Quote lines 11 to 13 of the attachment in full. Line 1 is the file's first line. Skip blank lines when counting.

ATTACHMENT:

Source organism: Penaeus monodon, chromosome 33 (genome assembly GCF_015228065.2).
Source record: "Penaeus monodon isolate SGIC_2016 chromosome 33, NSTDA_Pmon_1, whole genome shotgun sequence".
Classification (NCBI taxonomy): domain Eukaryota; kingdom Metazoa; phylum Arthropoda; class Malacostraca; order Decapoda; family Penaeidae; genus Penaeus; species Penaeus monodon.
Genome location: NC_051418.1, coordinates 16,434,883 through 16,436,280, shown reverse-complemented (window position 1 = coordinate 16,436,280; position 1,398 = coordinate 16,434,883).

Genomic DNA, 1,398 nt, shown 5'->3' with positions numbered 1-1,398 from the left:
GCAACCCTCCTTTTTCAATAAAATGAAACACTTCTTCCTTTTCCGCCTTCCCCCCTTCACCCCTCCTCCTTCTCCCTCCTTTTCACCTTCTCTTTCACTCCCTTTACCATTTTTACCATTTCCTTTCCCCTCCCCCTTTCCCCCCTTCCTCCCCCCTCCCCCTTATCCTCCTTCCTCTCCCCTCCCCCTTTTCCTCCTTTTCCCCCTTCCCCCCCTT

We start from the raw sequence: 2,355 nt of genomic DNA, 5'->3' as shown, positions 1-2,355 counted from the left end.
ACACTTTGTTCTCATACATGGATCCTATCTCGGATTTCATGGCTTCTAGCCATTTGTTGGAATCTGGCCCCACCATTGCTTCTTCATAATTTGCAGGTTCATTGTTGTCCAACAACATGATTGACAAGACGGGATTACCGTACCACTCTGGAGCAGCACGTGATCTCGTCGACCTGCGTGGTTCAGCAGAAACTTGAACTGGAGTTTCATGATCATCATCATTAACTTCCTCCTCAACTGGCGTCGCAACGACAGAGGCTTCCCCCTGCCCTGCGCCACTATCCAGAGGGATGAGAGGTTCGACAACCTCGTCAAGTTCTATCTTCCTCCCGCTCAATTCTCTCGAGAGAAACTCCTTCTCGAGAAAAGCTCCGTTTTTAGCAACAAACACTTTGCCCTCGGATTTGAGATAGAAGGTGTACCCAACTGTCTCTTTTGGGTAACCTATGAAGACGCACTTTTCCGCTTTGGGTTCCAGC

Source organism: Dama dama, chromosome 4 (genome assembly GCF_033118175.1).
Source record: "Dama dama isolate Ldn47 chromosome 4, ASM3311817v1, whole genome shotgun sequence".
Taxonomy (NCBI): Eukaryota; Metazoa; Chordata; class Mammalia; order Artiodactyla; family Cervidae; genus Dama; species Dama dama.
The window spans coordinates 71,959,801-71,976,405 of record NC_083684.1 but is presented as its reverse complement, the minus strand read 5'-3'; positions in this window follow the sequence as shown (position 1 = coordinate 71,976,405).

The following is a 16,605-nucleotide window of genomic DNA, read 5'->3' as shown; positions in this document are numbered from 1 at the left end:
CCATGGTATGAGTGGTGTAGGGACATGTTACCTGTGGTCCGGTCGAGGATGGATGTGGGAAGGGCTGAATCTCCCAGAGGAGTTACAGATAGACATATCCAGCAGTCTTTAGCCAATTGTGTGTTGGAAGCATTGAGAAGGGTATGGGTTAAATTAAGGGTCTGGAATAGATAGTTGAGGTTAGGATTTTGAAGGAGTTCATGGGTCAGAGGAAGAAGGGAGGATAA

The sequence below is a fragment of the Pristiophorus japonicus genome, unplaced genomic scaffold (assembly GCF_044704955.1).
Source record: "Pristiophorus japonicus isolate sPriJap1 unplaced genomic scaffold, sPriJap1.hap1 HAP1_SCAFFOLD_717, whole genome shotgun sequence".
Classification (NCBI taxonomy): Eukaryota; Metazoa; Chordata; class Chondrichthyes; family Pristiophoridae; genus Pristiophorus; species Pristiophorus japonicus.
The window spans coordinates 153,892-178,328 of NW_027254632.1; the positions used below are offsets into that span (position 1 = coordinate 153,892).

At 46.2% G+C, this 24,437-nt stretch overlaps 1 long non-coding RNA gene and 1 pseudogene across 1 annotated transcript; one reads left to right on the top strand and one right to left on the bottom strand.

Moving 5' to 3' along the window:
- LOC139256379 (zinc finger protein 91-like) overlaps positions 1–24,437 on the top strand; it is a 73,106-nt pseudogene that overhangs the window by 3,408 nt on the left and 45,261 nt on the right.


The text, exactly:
Taxonomy (NCBI): Eukaryota; Metazoa; Chordata; class Mammalia; order Artiodactyla; family Cervidae; genus Dama; species Dama dama.
The window spans coordinates 71,959,801-71,976,405 of record NC_083684.1 but is presented as its reverse complement, the minus strand read 5'-3'; positions in this window follow the sequence as shown (position 1 = coordinate 71,976,405).

The following is a 16,605-nucleotide window of genomic DNA, read 5'->3' as shown; positions in this document are numbered from 1 at the left end: